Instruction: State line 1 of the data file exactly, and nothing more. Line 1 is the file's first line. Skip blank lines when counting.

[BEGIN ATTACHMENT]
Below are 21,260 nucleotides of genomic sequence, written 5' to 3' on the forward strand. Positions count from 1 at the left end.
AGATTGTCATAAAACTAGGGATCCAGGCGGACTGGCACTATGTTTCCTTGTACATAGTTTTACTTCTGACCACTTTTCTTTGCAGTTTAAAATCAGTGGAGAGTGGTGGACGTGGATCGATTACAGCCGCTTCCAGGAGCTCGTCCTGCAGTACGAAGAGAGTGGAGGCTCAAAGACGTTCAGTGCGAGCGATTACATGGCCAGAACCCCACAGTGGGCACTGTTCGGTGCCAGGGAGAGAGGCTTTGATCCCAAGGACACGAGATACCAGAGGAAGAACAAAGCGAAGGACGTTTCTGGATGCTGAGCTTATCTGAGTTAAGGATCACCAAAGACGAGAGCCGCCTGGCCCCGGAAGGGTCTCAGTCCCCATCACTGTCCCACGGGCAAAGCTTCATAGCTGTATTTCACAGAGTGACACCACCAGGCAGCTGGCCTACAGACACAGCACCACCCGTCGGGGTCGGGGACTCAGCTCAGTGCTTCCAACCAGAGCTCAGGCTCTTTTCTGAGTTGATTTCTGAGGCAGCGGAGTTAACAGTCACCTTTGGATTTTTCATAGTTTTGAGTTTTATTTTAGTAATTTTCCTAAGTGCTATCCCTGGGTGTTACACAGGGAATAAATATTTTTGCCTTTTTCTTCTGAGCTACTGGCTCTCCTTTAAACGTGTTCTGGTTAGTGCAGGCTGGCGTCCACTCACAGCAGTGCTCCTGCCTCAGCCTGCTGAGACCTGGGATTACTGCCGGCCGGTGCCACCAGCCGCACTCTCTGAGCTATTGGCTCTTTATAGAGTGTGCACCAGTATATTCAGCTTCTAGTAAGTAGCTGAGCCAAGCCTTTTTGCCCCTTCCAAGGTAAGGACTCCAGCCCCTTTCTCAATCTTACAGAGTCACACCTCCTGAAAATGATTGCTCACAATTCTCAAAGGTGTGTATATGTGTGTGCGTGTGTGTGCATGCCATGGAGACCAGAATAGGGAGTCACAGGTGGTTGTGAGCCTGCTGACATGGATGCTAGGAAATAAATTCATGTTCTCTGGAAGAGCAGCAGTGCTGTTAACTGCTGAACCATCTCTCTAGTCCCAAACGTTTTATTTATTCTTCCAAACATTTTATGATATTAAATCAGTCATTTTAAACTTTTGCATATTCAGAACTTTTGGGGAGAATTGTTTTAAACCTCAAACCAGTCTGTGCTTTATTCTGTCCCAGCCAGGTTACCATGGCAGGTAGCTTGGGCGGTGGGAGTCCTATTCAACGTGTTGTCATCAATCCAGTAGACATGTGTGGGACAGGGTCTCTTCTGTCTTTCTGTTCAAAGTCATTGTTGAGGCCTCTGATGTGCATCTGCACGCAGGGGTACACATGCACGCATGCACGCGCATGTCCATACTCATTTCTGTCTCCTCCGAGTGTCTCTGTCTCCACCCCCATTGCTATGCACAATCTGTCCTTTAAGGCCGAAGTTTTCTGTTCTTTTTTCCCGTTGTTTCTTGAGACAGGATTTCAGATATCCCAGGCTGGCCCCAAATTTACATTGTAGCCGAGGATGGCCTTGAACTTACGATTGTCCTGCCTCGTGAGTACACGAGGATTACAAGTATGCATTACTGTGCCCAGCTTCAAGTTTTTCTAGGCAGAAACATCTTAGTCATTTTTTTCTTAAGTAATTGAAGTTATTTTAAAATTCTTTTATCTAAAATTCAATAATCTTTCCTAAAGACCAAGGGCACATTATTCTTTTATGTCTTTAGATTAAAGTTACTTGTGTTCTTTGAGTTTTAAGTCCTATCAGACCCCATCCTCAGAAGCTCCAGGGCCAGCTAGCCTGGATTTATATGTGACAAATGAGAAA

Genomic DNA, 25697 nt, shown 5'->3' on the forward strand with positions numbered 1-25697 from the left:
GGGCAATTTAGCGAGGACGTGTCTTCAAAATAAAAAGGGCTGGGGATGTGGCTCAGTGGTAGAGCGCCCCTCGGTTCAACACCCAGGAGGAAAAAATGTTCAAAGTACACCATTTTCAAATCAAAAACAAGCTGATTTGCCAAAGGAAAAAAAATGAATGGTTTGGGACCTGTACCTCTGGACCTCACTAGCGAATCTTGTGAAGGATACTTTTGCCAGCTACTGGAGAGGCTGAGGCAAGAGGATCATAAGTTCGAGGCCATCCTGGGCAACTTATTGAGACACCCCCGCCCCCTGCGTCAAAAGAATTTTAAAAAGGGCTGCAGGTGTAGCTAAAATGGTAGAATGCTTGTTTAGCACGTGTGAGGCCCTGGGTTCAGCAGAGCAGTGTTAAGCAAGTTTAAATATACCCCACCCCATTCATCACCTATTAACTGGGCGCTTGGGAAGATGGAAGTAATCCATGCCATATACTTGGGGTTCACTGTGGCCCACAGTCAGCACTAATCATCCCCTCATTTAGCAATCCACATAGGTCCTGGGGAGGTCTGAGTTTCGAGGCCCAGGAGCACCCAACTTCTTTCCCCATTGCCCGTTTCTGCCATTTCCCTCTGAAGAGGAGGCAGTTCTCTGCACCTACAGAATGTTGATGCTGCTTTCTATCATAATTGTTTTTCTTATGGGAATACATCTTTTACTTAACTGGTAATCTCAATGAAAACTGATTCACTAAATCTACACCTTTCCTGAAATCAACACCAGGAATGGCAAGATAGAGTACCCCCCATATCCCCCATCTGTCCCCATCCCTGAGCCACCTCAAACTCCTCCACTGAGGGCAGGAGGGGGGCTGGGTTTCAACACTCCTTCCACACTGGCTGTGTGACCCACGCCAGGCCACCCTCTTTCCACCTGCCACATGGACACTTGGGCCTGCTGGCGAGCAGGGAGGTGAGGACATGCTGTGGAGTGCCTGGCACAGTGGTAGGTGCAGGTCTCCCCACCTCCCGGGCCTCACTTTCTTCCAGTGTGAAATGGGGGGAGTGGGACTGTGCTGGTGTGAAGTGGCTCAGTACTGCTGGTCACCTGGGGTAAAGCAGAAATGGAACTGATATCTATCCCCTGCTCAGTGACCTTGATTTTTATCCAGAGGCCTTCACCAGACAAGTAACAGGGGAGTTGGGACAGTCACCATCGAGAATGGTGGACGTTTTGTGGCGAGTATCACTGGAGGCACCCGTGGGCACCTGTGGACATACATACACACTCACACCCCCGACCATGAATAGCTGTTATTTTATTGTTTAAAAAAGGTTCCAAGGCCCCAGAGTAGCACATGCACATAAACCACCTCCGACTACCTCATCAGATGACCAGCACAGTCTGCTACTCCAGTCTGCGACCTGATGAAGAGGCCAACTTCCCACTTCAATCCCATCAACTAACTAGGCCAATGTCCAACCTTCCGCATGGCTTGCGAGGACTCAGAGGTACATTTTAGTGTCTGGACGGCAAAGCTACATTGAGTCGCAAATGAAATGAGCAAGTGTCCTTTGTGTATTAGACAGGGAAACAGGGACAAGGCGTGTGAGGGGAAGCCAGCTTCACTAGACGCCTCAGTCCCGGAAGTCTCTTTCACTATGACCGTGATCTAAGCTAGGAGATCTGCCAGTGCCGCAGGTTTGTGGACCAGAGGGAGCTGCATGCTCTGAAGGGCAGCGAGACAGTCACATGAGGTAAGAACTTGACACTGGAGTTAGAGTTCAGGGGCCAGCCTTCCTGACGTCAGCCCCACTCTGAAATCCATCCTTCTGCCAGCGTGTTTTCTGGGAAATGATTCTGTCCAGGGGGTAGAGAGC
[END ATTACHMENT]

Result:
Below are 21,260 nucleotides of genomic sequence, written 5' to 3' on the forward strand. Positions count from 1 at the left end.